The adjusting appliance for electromechanical brakes in accordance with the present invention is characterised by the use of a limit switch for stopping the disengaging movement of the bralte-release motor. The limit switch is operated by a part which is frictionally connected to the brake lever, and which is in contact with a fixed stop in the closed position of the brake, its position being changed in relation to the brake lever by the friction being overcome, as the brake lining becomes worn. This malces only small adjustment forces necessary so that the device may be of light construction. In addition, adjustrnent eliected continuously as wear on brake linings takes place.

in accordance with the form of construction of the appliance, which is preferred, not only is adjustment effected in proportion to the .vear on the brake lining, but changes in diameter of the brake drum, due to the heating and cooling of the latter, are continuously compensated.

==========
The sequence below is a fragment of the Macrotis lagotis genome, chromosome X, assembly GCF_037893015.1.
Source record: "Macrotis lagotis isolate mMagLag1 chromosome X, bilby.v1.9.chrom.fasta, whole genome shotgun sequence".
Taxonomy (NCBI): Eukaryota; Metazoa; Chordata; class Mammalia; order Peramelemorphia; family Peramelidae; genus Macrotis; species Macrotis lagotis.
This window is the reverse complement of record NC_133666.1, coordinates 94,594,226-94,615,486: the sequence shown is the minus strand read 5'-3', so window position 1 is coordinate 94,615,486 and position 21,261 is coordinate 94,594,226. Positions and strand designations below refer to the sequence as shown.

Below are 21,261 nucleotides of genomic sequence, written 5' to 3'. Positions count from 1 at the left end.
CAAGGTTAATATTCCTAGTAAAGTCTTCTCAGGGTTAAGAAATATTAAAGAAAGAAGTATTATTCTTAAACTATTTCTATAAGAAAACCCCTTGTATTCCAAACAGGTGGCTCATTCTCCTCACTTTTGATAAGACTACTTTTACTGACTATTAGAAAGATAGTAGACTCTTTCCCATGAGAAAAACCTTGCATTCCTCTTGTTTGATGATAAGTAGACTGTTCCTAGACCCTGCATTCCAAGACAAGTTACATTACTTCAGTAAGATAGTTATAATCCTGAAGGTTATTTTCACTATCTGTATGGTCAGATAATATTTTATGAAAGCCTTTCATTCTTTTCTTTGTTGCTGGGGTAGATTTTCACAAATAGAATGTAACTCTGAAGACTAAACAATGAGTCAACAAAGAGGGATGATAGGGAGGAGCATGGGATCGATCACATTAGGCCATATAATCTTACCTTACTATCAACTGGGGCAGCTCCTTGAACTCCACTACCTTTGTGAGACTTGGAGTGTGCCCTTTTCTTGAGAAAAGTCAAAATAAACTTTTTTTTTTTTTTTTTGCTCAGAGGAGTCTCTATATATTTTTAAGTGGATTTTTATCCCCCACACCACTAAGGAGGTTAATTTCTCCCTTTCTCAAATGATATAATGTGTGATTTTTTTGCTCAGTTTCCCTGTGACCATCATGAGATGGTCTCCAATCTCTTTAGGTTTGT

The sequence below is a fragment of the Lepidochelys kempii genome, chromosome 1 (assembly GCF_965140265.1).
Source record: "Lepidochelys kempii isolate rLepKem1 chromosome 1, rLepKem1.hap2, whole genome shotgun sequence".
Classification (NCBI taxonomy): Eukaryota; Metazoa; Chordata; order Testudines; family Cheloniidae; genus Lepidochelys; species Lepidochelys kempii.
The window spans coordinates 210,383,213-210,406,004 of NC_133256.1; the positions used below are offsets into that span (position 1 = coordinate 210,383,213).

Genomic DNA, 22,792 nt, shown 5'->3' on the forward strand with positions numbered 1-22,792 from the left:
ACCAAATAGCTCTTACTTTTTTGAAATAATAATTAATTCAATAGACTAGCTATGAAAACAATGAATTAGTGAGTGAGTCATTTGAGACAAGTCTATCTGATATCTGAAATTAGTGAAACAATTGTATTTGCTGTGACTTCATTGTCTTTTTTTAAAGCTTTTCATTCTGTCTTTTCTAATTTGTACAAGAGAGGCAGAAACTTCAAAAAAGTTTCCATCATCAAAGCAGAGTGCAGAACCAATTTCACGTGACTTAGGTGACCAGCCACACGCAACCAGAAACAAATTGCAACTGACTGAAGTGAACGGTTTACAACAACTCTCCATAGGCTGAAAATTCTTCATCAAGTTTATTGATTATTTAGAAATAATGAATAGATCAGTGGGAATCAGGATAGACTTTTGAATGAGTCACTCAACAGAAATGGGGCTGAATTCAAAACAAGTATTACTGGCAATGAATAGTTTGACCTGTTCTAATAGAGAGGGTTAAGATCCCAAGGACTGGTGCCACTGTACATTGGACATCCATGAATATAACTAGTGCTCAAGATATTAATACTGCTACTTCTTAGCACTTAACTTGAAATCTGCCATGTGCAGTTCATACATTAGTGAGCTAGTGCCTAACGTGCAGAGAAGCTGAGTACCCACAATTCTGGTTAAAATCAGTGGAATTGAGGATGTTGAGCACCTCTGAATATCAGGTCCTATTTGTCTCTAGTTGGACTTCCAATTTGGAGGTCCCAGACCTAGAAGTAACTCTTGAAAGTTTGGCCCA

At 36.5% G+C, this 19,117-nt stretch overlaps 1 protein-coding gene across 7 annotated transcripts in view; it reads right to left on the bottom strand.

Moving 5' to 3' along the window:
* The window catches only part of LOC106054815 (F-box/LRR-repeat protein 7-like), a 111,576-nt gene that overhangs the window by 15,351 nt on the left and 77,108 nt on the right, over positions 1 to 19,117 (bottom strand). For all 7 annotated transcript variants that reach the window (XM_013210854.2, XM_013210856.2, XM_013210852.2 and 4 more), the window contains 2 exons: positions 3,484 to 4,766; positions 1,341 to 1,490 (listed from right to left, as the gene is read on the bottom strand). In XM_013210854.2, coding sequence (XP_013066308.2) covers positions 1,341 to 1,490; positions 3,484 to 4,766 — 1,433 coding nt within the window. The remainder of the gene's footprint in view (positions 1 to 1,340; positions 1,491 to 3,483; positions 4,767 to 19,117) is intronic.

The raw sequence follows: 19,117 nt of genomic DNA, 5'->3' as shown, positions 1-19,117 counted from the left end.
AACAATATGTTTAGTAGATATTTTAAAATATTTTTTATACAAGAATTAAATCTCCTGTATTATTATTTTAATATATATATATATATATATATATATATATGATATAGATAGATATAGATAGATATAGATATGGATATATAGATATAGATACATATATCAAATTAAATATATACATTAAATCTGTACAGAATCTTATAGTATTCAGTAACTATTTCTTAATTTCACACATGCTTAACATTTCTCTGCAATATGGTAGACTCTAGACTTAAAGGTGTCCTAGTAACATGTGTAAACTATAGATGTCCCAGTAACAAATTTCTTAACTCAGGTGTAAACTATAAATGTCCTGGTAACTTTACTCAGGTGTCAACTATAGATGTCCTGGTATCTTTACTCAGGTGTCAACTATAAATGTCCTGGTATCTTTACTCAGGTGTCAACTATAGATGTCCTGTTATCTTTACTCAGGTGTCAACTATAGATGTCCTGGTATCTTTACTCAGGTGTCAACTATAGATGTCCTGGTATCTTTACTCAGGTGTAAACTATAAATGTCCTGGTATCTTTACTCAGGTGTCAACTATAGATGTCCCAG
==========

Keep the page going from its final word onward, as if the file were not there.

The invention will now be described further, by way of example only, with reference to the accompanying drau 'ngs illustrating several embodiments thereof and in which:

PEG. 1 shows a first design for an adjustment appliance to compensate for brake lining wear, and

FIGS. 2 to 5 each show alternatives in which, in addition to brake lining wear, compensation is made for any change in diameter of the brake drum consequent upon heating or cooling thereof.

The appliance in accordance with the first design comprises a brake drum 1 w ich works in conjunction with a brake lever fitted with a brake shoe 5 and a brake lining 6.